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Why Security is Google's Achilles Heel
Submitted by Scott Cleland on Wed, 2009-07-08 12:09
Google's launch of a new PC operating system on the heels of its announcement ending the "beta" phase for its popular gmail, Calendar, Docs and Talk applications, is happening in the midst of a new era where cyber-security has been made a new national priority and internet security breaches are increasingly serious and commonplace.
An examination of Google's own public representation of its corporate philosophy and design principles shows security/safety is simply not a priority for Google. In many respects, security is viewed as a hinderance to, or a drag on, Google's over-riding goal of speed-efficiency.
In Google's philosophy statement, "Ten things Google has found to be true" there is no mention of the importance of security/safety to Google or Google's users.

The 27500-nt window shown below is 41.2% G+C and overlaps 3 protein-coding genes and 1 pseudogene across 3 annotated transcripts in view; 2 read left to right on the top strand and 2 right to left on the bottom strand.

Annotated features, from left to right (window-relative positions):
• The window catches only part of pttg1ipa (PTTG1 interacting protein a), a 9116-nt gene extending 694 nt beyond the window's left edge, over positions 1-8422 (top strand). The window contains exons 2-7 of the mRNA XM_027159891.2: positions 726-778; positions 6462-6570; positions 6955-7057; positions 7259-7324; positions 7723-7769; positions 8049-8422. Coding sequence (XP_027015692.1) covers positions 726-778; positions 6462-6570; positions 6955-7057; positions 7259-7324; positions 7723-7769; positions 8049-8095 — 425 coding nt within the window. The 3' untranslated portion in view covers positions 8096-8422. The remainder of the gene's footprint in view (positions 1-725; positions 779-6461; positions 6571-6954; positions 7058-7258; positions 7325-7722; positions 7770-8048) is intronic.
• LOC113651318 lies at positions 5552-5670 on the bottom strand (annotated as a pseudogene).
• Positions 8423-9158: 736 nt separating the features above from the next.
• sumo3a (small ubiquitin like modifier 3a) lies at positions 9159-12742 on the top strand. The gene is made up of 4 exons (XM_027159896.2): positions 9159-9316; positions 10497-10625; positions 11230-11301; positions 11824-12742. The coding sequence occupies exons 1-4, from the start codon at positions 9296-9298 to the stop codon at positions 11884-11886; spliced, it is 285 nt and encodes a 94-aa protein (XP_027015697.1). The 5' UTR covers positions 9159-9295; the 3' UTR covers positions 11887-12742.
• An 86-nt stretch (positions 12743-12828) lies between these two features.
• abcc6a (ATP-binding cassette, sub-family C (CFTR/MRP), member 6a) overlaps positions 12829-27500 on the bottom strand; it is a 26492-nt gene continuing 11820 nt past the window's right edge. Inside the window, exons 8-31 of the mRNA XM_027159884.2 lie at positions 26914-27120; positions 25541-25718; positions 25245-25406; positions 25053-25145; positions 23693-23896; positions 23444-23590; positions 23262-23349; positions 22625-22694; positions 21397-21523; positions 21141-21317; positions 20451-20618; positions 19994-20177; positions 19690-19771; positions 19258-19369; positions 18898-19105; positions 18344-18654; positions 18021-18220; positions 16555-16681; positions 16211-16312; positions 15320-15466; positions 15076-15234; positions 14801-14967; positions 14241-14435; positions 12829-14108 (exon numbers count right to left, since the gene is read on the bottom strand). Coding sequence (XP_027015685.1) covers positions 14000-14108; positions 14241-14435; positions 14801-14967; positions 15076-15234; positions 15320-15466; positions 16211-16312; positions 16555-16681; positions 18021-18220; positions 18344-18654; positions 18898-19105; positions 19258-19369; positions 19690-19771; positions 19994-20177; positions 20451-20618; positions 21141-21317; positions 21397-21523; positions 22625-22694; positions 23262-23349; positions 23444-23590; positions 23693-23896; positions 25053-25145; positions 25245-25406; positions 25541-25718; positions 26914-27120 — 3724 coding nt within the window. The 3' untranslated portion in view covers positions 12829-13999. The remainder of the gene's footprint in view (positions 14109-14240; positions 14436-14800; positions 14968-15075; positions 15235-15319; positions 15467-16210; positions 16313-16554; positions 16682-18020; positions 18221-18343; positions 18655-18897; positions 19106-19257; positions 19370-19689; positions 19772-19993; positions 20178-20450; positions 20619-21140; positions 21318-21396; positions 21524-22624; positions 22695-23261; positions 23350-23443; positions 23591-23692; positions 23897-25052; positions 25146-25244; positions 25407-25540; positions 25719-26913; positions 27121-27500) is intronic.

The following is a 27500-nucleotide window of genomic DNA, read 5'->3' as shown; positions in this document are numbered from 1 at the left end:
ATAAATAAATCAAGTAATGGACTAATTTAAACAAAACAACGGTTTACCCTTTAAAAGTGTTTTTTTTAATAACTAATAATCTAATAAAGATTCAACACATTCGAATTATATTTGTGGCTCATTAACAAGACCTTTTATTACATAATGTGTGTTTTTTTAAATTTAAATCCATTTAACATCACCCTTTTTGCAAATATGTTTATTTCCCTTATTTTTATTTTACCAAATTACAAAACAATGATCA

#3 point on the philosophy list says: "Fast is better than slow:"
In reviewing Google's publicly represented "Design Principles," it is remarkable that in listing Google's many design aspirations, there is no aspiration or priority on creating designs that are secure or safe. Either Google has made a mistake in its design principles which have been posted for years, or user security and safety are not considered by Google to be "Googley" aspirations.
My very simple point is that Google is out of balance in its publicly represented philosophy and design priorities in that it puts speed-efficiency above most everything else and clearly above security/safety, which doesn't even warrant a philosophy/design principle mention for the last several years.
It may not occur to Google, but security and safety occurs to, and matters to people.